The Toyota Kluger is getting on in age, but Australians still flock this big bus in droves when they need a large family truckster. The Toyota Kluger is the second best-selling large SUV on the market, only pipped by its own bigger brother – The LandCruiser Prado.
Ahead of a new-generation car arriving later this year, we’ve spent some time in the current-gen rig to see why it ticks so many boxes for new car buyers.
What is the Toyota Kluger?
The Toyota Kluger is built with a different era and a different market in mind, hailing from Princeton, Indiana but still managing to appeal to Australians.
Maybe it’s the value aspect that is the draw for buyers. Everything about the Toyota Kluger is excessive. Even in this all-wheel drive base GX grade which costs $48,850, it houses so much storage, has a huge 3.5-litre V6 engine and has enough space within its seven-seat layout that you could comfortably road-trip across the country – which is what we did.
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We saddled up the Kluger and pointed it towards Bathurst, NSW for the recent 12-hour race to see how it would handle open road touring, as well as the normal everyday schlep around town – but more on that later.
The Kluger competes with a horde of other large SUVs like the Holden Acadia, Mazda CX-9, Hyundai Santa Fe, Kia Sorento, Nissan Pathfinder and Skoda Kodiaq.
This isn’t quite the most affordable Kluger you can buy, there is a $4k cheaper front-wheel-drive version that slots in underneath, but as for model grades go, this is the entry-level spec.
For its $48,840 expense, the Kluger GX AWD remains fairly basic on the outside with 18-inch wheels, halogen headlights, rear privacy glass and fog lights. Its basic spec stays much the same once you get inside, too, with the exception of active cruise control as standard and auto headlights.
Standout safety equipment includes hill-descent control, pre-collision safety system that can detect pedestrians, blind-spot monitoring, lane-departure alert and control and rear parking sensors with camera.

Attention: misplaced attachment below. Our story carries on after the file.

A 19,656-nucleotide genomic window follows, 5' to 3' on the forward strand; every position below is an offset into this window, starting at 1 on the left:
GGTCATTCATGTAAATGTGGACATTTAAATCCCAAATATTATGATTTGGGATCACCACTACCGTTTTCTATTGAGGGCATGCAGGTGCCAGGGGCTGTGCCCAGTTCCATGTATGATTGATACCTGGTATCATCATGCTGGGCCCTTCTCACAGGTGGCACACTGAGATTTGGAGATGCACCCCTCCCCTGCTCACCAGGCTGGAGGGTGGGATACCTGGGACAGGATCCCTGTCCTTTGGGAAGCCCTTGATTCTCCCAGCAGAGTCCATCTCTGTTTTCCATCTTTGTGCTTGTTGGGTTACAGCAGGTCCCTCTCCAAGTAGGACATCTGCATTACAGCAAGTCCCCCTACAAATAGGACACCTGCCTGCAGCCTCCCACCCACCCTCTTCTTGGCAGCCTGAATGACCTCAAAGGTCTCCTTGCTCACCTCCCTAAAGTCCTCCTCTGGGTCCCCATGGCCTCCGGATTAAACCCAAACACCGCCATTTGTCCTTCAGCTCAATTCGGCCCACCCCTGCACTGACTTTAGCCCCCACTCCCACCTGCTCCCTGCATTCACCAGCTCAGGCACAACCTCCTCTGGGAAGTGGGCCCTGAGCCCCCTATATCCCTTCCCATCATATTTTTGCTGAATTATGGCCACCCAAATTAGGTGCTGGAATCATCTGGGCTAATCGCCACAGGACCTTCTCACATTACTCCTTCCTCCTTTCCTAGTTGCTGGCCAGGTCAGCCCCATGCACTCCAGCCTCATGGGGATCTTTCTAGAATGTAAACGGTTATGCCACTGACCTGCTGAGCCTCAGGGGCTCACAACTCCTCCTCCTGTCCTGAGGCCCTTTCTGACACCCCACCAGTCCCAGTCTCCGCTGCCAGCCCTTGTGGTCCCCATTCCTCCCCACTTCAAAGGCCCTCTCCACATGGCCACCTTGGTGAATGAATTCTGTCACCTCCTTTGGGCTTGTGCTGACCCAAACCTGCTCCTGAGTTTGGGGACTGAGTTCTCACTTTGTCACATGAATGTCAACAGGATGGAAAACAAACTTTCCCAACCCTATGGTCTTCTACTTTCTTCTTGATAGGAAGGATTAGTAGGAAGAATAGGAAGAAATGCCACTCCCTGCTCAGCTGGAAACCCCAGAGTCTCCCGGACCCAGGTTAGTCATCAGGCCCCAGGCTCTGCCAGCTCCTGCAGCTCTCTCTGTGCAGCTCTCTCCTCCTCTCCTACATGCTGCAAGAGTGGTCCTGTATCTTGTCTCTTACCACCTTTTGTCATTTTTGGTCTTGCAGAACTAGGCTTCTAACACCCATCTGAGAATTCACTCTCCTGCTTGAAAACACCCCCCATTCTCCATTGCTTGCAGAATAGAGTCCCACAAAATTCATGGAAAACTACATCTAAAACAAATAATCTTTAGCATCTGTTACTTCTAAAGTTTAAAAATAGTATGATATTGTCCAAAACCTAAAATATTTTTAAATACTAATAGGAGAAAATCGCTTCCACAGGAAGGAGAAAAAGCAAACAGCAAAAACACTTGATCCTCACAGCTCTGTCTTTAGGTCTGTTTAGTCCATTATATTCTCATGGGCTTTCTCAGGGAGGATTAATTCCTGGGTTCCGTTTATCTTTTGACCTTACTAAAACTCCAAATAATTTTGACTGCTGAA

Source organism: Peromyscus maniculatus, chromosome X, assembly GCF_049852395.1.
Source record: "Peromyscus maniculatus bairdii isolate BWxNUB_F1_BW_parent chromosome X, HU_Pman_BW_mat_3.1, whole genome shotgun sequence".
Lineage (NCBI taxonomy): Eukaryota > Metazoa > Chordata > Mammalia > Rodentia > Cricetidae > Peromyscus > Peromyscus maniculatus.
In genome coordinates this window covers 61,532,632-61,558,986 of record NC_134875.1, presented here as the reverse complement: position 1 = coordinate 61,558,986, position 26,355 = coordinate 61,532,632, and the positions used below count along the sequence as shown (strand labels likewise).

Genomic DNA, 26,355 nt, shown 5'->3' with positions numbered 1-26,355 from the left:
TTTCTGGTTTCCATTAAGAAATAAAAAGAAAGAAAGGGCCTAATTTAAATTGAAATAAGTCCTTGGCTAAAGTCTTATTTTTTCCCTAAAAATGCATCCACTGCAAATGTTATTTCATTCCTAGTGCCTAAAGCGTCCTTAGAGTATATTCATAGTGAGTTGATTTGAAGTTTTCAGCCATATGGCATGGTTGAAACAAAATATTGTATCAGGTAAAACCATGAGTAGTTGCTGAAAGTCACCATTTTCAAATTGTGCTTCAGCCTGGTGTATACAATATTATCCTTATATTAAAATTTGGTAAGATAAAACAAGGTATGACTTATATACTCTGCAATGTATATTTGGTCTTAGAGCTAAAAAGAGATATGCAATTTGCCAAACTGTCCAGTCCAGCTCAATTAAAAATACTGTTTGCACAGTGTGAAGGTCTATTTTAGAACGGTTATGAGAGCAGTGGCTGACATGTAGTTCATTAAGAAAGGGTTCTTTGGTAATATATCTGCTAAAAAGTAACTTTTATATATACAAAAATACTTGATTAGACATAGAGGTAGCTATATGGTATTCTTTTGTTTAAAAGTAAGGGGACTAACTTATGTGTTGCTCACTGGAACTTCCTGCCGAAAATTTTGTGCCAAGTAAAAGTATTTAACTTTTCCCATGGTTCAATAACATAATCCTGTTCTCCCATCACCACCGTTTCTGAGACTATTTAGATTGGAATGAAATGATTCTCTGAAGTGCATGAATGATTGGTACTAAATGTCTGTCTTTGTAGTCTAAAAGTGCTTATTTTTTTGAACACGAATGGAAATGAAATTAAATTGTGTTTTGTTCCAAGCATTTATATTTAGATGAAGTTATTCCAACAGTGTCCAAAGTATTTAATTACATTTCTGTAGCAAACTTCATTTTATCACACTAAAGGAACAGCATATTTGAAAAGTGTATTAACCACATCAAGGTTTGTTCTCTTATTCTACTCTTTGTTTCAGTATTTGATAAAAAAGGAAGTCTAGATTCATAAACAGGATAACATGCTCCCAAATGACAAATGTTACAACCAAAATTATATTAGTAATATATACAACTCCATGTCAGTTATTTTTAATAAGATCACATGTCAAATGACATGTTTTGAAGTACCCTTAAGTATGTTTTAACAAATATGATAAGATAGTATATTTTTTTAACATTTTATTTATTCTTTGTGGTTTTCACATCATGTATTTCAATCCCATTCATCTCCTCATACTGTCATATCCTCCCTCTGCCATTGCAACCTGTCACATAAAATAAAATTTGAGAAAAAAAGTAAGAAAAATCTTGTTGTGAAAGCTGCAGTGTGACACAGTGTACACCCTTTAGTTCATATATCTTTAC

As with all Klugers, the GX has three rows of seating for a total of seven passengers and is powered by a 3.5-litre V6 petrol engine with eight gears.
What is the Toyota Kluger like to live with?
If you’ve got a large family in tow, it’s hard to think of a more suitable candidate than the Kluger. Its commodious space will ensure adult passengers, as well as kids, are comfortable, the cabin is built well and looks set to stand the test of time and its generously sized boot will eat up all accompanying luggage.
The seats, while covered in a fairly drab cloth, are super comfortable and made the eight-hour road trip to Bathurst a genuinely pleasant experience.
Also of importance was the strong air conditioning which had to battle multiple 40-degree C heatwaves on our interstate journey.
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We loaded up the boot to capacity with camping equipment, luggage and supplies and piled five people inside who all reported a pleasant experience throughout the trip.
Three adults can comfortably sit along the middle row without too much shoulder-jostling. We each had a quick jaunt in the third row, too, which is fine for short distances but isn’t especially easy to access owing to a tight entry aperture.
Entry and exit everywhere else is super easy for adults. It strikes a good balance between not having to stoop down into it while equally not having to haul yourself up like you would with something 4x4-spec. Once seated there’s acres of headroom, plenty of air-conditioned foot space and the second row slides back and forth to afford more or less room.